With police barricading streets around Paris’ main courthouse during the lengthy trial, Abdeslam has been variously contemptuous, defiant and seemingly contrite.

He has apologized to victims, yet maintained allegiance to IS. Abdeslam claimed he chose not to detonate his explosive belt to avoid more carnage. Prosecutors argued instead that the belt malfunctioned.

Many of the 19 remaining defendants also face life sentences for playing key roles in assisting the killers in November 2015. Several have been tried in absentia.

After 2015, Europe experienced dozens of other deadly attacks. The following year saw bombings in Brussels and an attack on a Christmas market in Germany. Terrorists also mowed down pedestrians in the French Riviera city of Nice in July 2016 and on the London Bridge a year later. Among the most horrific incidents was the beheading of a French schoolteacher in a Paris suburb, in October 2020.

Today, experts and state security services worry not only about the potential threat posed by Islamists who have recently been released from European prisons or soon will be, but also other challenges.

“The threat has become more diffuse and more diverse,” Renard said. “We’re no longer confronted with a clear terrorist organization with a clear network of trained individuals. Rather, we’re dealing with a lot of loose individuals, loners, either linked to jihadi or to far-right ideology.”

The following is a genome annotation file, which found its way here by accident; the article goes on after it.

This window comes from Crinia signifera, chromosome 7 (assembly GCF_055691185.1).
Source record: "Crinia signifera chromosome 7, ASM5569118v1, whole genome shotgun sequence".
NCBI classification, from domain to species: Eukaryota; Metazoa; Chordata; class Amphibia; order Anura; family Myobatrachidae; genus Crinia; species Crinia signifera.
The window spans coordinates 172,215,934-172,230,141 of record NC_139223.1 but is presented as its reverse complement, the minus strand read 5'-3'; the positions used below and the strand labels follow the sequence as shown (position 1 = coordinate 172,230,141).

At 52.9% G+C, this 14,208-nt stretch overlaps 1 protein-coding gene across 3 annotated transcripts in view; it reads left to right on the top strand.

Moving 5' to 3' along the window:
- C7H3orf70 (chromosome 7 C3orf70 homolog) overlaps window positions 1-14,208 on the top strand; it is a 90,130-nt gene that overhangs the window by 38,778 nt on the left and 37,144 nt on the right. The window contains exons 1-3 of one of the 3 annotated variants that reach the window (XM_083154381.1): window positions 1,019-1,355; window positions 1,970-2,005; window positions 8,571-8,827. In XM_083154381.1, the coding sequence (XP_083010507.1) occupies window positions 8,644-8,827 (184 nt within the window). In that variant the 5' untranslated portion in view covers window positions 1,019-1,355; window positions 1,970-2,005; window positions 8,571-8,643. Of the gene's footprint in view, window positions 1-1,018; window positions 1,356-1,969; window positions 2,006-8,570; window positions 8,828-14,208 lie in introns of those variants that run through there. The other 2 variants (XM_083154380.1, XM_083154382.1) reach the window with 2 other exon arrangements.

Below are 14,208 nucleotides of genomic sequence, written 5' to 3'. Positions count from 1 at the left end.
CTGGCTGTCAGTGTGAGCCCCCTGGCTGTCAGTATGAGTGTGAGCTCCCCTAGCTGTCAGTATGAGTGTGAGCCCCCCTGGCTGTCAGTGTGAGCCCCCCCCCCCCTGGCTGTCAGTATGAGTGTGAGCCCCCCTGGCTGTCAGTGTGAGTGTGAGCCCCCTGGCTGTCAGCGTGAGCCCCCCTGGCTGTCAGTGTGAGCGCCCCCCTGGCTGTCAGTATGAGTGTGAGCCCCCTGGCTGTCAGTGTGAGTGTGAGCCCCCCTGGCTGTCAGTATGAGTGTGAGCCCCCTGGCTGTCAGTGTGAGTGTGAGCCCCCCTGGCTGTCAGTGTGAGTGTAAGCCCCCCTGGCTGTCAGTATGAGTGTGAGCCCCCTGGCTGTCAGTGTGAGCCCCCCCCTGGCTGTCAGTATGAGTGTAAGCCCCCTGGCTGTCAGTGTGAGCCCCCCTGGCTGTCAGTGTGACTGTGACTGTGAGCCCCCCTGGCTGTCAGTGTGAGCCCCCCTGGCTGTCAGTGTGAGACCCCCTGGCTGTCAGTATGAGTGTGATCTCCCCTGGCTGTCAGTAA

Russia’s influence in Africa

Russia’s war in Ukraine is also reshaping European security priorities both at home —where the European Union has designated billions of dollars in military aid for Ukraine, and where Baltic states fear they may be next in Moscow’s crosshairs — and in Africa.

In Mali, Russia’s Wagner Group, with its reportedly close ties to the Kremlin, has edged out France and the European Union as the ruling junta’s key partner in its war on terror. Along with fighting the country’s myriad armed groups, Wagner mercenaries are allegedly waging a disinformation war against France and are blamed by rights groups for civilian atrocities.

Russia’s influence and interests extend well beyond Mali, analysts say, with Wagner a potent force in the Central African Republic, and Moscow’s influence expanding in other Sahel countries.

“The EU increasingly understands that its contest with Russia — sparked by [Russian] President Vladimir Putin’s war on Ukraine — is spreading to different theaters, including those in Africa,” European Council on Foreign Relations analysts Andrew Lebovich and Theodore Murphy wrote in a recent commentary.

Their warning — also signaled by France in recent months — is being echoed in other European capitals, including Madrid, ahead of this week’s NATO summit in Spain.

Meanwhile, the war in Ukraine could spin off other security threats, Renard said, pointing to the influx of foreign volunteers joining Ukraine’s side against Russia.

“If this conflict continues over time and loses international attention, you could see some of these battalions splinter and reorganize along more ideological narratives. And that could become another form of terrorist organization,” Renard said.